Huna Article

Huna International

This Thing Called Life
by Graeme Kapono Urlich

Solitaire - More lessons from games

Some time ago I suffered a concussion and it was taking a while to recover from it so I started to play solitaire as a way to exercise my brain in pattern recognition. Recently I moved house and rediscover my deck of cards and this prompted me to start playing again. Before long I started to pick up on some behaviours.

Sometimes I would start to get frustrated and feel a futility in playing the game if I wasn’t solving it frequently enough for my liking. Then I remembered that I wasn’t playing it to “solve” it, I was playing it to exercise my brain and that was happening whether I solved it or not. The frustration went away. Sometimes we quit on useful activities because we lose sight of why we are doing them in the first place.

Another thing I noticed as I played was that, with each round, the cards would develop sequences that were sometimes helpful but mostly made it harder to solve the games. I was able to solve the games more often when I made sure I shuffled the deck really well. Sometimes in life we get into “sequences of behavior” and that can stop us from achieving goals that we may have. A good “shuffle” of built up habits is often very useful if we want to make major changes in life but we feel stuck with little progress.

Very often when playing the game, I would notice myself getting into an automatic mode and going quite quickly. When I reached a point where I thought it was at an end and was packing up the deck to start again I would notice a move that I had missed. Sometimes in life it is useful to take a step back, be more present, and really look at what is happening on a personal level. Usually ideas and opportunities that we hadn’t noticed before will pop out of the background.

I notice this in working with HTML pages as well. When I read through the code it looks fine but when I view the page in a browser there is an obvious fault. Sometimes it takes trying various things to find the fault but, because the page doesn’t look right, I know I have to keep looking. If I get annoyed with it the bug tends to stay hidden but if I can relax and just look quietly, the fault shows itself to me and I can make the necessary change to fix it.

One day as I was playing a few rounds, I noticed that I hadn’t succeeded in solving the games at all and I began to wonder what was going on. Then it occurred to me that maybe a card was missing so I counted them and sure enough, I had dropped three of them and hadn’t noticed. They had fallen out of sight. The next game was solved after that. Sometime in life we may find we are not playing with a full deck and maybe need some extra information or inspiration to achieve our goals.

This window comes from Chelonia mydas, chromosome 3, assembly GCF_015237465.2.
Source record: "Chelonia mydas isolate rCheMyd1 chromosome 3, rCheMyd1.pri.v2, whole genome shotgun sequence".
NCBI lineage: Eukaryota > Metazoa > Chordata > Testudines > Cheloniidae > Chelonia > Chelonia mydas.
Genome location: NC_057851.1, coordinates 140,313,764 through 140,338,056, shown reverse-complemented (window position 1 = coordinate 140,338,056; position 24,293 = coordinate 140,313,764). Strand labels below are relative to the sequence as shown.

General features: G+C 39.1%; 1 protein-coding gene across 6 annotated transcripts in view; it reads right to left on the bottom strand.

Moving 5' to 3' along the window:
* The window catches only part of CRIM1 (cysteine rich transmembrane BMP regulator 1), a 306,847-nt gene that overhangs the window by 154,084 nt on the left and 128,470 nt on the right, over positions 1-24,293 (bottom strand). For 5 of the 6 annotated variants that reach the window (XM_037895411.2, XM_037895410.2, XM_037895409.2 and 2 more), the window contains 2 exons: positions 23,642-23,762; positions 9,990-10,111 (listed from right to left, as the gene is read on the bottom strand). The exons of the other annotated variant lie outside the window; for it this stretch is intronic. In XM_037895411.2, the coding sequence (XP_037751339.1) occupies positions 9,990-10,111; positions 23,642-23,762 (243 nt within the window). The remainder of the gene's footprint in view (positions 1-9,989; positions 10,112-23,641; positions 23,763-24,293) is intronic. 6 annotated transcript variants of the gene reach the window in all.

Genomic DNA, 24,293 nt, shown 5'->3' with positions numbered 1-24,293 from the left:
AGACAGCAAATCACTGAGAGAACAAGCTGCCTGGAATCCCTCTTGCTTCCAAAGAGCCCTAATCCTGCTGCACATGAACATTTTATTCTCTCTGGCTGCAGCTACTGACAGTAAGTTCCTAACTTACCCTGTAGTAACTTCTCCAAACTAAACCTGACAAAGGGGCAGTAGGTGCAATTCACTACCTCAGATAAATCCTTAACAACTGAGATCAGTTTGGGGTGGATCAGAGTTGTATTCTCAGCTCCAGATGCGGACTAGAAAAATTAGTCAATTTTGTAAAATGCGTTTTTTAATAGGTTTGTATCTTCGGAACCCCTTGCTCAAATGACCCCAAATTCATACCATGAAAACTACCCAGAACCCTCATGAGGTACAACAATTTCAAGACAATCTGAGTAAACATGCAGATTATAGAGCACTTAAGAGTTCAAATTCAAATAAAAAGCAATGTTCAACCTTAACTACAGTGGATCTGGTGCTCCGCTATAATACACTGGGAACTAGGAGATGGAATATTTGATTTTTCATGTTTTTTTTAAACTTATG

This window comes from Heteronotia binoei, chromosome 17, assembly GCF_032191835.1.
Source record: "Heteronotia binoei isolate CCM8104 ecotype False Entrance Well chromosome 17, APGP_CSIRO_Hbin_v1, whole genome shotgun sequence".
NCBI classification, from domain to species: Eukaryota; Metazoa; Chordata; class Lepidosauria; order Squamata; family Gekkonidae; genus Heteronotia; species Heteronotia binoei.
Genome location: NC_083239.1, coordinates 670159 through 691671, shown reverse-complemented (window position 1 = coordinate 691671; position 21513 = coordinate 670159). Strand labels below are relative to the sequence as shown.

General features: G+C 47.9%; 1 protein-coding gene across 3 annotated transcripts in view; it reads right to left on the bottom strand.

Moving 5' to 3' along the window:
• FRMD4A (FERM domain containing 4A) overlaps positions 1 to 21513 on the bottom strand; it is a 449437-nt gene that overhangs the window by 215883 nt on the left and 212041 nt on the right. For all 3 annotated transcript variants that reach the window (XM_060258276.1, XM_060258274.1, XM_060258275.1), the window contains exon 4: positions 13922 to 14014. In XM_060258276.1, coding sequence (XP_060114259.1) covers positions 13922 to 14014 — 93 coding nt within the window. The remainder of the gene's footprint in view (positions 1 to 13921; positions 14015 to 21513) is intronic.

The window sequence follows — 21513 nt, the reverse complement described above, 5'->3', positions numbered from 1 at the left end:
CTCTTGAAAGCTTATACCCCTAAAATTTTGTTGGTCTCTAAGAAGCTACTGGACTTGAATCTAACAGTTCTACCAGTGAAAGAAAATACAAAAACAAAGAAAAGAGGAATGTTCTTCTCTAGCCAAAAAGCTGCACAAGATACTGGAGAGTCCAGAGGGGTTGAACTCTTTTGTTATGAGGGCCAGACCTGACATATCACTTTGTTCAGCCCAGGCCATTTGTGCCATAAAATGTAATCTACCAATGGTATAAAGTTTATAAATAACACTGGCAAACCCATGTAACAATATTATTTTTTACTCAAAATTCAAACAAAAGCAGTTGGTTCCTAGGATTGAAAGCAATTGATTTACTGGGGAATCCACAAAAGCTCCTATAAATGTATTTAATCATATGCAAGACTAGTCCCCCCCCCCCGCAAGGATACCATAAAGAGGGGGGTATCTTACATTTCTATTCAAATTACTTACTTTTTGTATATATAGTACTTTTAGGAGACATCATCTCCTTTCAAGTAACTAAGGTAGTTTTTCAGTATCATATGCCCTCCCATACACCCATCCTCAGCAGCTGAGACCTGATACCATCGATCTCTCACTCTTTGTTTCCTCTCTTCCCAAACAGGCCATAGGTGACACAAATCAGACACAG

Quite often it seems like the game is reaching a dead end and there are no more moves to be made but then a single move opens up a chain reaction of moves that lead to resolution of the game. This is particularly satisfying because I have stuck with it and succeeded when the instinct was to pack up the cards and start again. In my case it would not have mattered because I am playing the game for the mental exercise but in life, if something is important enough, achievement of a goal usually depends on perseverance and flexibility.

There were occasions where there were two or more possible moves to make. I started to test my intuition about which was more likely to lead to resolution of the game and made some rules about the priority I gave to each possible one. This avoided confusion and second guessing my choices. Sometimes as I turned over a card I would see what it was in my mind while other times I sometimes saw what card I wanted it to be but usually I just waited to see what card it was. In life we are often presented with multiple options and we can get uncertain about which one is “best.” Practicing the skill of awareness and intuition is very valuable.

Many times while playing a round I’ve had the thought that there was something I needed to go do. Then, at the conclusion of the round I would find myself shuffling and laying out the cards again to start a new game. I would think to myself “Oh well, I’ll play this round and then go do what needed to be done.” This might happen two or three times before I realized and I decided “Oh well, the games is laid out for me when I have done what I need to” and I leave the game where it is for later. Sometimes we do this kind of thing in life, keep watching a movie or doing something else and in doing so, forget the thing that we really needed to do.

Now that I have written all this down I am wondering if there is a point to be found in it. One is that we can learn from anything at all if we pay attention to the experience. The trick then is to apply it to life in a constructive way, as I did with a game in my article "From Small Beginnings.” It may take some help and guidance sometimes but we have tools all around us to help improve this thing we call life.

Graeme Kapono Urlich (February 2024)

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